What does it mean to have “good hair”? This is the question Chris Rock looked to answer when one of his daughters asked him, “Daddy, why don’t I have good hair?” Perplexed as to where she got this idea, Rock set about examining socially held ideals of African-American beauty, particularly the lengths to which women will go to achieve “good hair”. Directed by Jeff Stilson with Rock as our guide, Good Hair examines social attitudes and norms surrounding “good hair”, as well as the money behind the hair business.
Chris Rock is best known as a comedian. He is not someone you would expect to take on a serious subject, particularly one that focuses on women, and the societal expectation to conform their hair to a certain set of standards. He pulls the film off in part due to his status as a funnyman, and his good-natured ability to open people up. The film compiles several interviews, relying mainly on personal stories to make its points. I would have preferred a few more hard facts, but what it is lacking in researched information, it makes up for in its playful spirit.
Good Hair kicks off with a brief examination of what the culturally upheld definition of “good hair” actually is. Rock asks various celebrities and ordinary people their take on the term. General consensus is that “Good hair” = straight, relaxed hair, reminiscent of European or Asian styles that is considered prettier and better than natural African hair. Women and men undergo a number of treatments; such as applying hair relaxers or getting weaves in order to achieve this desired look.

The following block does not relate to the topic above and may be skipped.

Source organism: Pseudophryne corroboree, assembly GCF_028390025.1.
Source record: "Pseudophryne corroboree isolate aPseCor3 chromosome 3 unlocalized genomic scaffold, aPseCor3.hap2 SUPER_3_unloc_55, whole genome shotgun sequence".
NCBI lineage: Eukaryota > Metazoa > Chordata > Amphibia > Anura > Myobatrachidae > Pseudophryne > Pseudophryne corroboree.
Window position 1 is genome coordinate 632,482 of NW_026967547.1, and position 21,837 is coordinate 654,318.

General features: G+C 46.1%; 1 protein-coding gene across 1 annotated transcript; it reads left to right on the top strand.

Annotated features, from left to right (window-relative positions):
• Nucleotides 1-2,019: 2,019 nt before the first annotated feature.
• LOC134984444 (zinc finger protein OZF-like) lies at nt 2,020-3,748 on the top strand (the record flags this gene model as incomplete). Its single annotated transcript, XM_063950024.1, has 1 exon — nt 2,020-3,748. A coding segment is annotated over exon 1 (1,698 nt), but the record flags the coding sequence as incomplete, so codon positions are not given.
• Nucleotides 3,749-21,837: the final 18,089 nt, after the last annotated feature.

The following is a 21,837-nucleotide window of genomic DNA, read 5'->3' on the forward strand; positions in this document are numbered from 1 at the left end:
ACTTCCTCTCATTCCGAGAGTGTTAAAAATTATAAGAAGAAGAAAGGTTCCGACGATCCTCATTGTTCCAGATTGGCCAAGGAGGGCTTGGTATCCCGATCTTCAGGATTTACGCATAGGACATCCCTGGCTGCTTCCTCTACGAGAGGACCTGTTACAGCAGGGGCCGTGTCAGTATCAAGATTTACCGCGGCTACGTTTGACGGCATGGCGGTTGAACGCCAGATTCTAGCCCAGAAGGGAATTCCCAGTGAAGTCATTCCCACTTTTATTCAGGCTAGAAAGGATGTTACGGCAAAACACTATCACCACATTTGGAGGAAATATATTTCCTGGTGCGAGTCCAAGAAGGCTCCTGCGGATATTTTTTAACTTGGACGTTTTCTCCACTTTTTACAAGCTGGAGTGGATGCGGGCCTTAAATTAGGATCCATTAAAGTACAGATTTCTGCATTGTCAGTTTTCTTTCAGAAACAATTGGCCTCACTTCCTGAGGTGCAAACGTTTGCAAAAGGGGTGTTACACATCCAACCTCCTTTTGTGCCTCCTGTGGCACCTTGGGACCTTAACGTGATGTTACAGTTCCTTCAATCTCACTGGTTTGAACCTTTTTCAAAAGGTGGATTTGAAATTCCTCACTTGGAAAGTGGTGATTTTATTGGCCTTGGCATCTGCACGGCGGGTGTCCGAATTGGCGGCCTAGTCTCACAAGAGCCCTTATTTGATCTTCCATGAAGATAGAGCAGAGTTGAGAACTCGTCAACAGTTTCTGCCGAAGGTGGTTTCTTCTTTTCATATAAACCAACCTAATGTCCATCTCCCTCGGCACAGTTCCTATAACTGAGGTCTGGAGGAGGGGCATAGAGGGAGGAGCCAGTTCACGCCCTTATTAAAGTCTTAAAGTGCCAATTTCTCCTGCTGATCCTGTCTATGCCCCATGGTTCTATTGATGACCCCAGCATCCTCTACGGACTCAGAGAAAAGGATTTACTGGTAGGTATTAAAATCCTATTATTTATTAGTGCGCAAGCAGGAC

Rock reminisces about seeing commercials for relaxers whilst watching television, though he has evidently never tried them himself. Relaxers are a commonly used product and are being used on younger and younger children. One hairdresser Rock interviews notes that the youngest child she has applied relaxer to was not yet two. There are many concerns surrounding the product, the main ingredient of which is sodium hydroxide. This chemical is a corrosive agent that can produce chemical burns and destroy hair follicles.
The film also examines the business side of “good hair”. With the average weave costing from $1000-$1300 it’s no wonder that the black hair industry is worth 9 billion dollars. The focus of the film is on the Bronner Brothers Hair Show, an event that pumps 60 million into Atlanta, Georgia’s economy. We revisit the event periodically as the film moves on. Although it is certainly interesting, and an entirely alien idea to me (particularly the competitive Hair Battle Royale that wraps the show), it feels like a strange narrative hiccup. Clearly the hair show is highlighted to display the importance of hair in black culture, yet these segments feel like a narrative divergence, particularly when Rock is interviewing and trailing the hair stylist competing in the Battle Royale. In my opinion this is the weakest area of the film. These sequences are not nearly as entertaining or informative as when Rock is chatting it up celebrities during interviews or regular men and women in salons.
I have to hand it to Rock for deciding to make this. The key thing that makes this documentary work is his ability to connect with people and get them discussing issues around beauty in black culture. Good Hair may be light viewing compared to most documentaries, however, it’s still worth a look.